Most mature trades give them clear different titles. Like a person who does demolitions you don’t get building stuff or the reverse in most cases.

    Information Technology is still young and its titles are not clearly split to match what humans are. Instead businesses try to drive round pegs into square holes with IT staff and wonder why they are battling with there IT personal. That one todo quality control programmers have to be threaten as you mentioned Clarence moon is a classic case of not understanding the human psychology of what is going on and why they are not doing it happily. So you are making them unhappy this does have bad effects on productively the next few days after. Human bio-chemistry evil point you have been annoyed the next few days those chemicals are still in your brain effecting your operations. Yes an increased error rate when forced todo something this is human. A person has a lower error rate when they do it willingly even lower error rate when they love doing it. This is not IT particularly.

    Understanding human psychology you can have a very happy and productive programming teams. No need to be forcing people todo items they don’t like doing in fact you have particular people lining up willingly to audit the code and to write new features. Yes the ones who like auditing will be asking managers what needs auditing next they will even do this in there spare time. They see it as fun.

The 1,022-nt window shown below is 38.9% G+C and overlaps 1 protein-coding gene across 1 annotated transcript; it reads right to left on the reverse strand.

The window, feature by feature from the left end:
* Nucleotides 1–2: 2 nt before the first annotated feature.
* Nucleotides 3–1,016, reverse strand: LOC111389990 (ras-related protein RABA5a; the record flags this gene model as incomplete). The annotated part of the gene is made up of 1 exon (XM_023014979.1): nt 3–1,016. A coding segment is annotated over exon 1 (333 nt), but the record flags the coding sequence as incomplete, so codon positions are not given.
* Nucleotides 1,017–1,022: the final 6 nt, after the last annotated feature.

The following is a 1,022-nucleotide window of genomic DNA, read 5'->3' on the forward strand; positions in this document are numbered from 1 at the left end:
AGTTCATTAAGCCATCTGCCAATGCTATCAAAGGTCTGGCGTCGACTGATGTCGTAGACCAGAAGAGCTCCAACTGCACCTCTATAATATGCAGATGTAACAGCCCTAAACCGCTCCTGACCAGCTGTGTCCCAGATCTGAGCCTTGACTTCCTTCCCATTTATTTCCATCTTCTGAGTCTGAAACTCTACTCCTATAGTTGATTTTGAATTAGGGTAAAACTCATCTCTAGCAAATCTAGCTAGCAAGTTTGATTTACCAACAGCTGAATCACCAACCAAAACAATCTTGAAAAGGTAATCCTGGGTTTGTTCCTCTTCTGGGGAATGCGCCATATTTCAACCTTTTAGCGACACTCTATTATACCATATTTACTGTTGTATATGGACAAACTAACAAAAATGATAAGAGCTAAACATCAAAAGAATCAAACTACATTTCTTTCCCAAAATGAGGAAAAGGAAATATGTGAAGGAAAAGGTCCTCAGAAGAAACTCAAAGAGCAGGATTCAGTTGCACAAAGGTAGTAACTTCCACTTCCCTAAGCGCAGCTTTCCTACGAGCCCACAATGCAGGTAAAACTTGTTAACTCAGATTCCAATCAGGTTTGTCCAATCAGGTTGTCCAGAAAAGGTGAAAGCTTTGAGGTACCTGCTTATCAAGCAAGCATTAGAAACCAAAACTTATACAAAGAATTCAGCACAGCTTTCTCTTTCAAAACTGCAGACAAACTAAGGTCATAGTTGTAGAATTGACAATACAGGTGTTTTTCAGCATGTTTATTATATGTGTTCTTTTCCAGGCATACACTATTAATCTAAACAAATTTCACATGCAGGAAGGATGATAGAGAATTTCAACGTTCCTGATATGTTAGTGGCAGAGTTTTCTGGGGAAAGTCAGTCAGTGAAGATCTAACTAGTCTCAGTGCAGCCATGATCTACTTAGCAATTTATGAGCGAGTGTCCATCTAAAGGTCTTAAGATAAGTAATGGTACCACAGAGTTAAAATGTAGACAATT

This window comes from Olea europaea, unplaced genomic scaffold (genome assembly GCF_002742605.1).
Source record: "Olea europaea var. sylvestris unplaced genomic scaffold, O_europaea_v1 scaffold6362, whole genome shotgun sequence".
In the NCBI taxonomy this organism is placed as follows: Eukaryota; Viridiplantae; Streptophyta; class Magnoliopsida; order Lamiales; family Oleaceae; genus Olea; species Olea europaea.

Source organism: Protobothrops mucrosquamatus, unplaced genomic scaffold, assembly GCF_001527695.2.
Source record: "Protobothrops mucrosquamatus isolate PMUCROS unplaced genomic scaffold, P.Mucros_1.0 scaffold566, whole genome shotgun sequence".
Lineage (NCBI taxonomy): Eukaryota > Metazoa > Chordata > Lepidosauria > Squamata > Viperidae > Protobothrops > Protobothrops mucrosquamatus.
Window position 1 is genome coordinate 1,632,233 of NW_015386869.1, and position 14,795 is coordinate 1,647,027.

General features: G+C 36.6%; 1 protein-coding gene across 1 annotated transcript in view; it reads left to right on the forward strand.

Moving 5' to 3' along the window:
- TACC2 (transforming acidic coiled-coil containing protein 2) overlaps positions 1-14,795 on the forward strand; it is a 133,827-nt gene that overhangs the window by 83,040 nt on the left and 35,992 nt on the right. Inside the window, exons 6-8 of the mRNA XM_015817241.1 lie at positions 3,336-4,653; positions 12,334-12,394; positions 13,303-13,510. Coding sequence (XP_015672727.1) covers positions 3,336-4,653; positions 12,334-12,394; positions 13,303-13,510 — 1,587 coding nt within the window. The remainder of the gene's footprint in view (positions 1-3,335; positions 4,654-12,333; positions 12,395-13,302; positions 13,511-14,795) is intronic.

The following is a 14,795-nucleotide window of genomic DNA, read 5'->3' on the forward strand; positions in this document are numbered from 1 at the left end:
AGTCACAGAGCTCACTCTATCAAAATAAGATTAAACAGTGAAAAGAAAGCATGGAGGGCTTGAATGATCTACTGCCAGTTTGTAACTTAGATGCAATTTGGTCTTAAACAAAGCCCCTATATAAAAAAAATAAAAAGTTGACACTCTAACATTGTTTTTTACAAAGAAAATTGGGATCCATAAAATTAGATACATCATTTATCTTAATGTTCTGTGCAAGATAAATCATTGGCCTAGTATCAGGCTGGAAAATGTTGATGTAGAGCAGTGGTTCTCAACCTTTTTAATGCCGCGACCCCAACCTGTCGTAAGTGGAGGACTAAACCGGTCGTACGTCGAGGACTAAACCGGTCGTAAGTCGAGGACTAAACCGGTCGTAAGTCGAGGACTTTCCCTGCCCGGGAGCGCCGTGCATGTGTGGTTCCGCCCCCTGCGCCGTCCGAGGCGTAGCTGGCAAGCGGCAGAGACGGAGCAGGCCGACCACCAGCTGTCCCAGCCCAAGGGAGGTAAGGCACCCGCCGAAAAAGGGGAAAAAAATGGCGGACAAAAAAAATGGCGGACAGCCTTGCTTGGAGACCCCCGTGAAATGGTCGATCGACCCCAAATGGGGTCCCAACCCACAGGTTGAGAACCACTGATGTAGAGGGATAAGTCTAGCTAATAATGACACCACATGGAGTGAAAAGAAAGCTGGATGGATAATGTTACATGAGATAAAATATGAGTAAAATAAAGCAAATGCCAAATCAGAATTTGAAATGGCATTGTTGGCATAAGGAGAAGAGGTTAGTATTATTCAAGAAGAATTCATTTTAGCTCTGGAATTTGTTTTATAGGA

In fact having the code audited by different person than who wrote it detects more errors including missing documentation. Does not suffering from I thought I wrote documentation problems.

    Yes the funny part splitting the two jobs creates better resulting code and happier staff.

  12. oiaohm says:

    Clarence Moon
    “You have a very weak grasp on the PC software business and should not be making such a fool of yourself.”
    You don’t understand what I just said.

    Because what I said is psychology. Lot of PC production businesses don’t take psychology into account so leading to fighting with there development teams todo what they need todo.

    This is where they end up in big problems. And the psychology I am talking about there is general humans and appears in every profession.

    Yes its a laugh sitting in courses teaching how to manage software development. Most of them are written by people who have no clue of psychology. So they take the point of view that humans are creatures that can be made do anything(yes not reality dream world thinking this is).

    Reality there are distinct groups of humans. You know the ones that disassemble everything to see how it works and those who love building new item.

    This nature is very heavily in grained. Cannot be got out of a person they are either one way or the other. The disassemble everything to see how it works people love QA and reworking code for higher performance its playing into there nature. Those who like building new things love creating new features. Again playing into the person nature.

    Either todo the other requires a big stick.

    Most mature trades give them clear different titles. Like a person who does demolitions you don’t get building stuff or the reverse in most cases.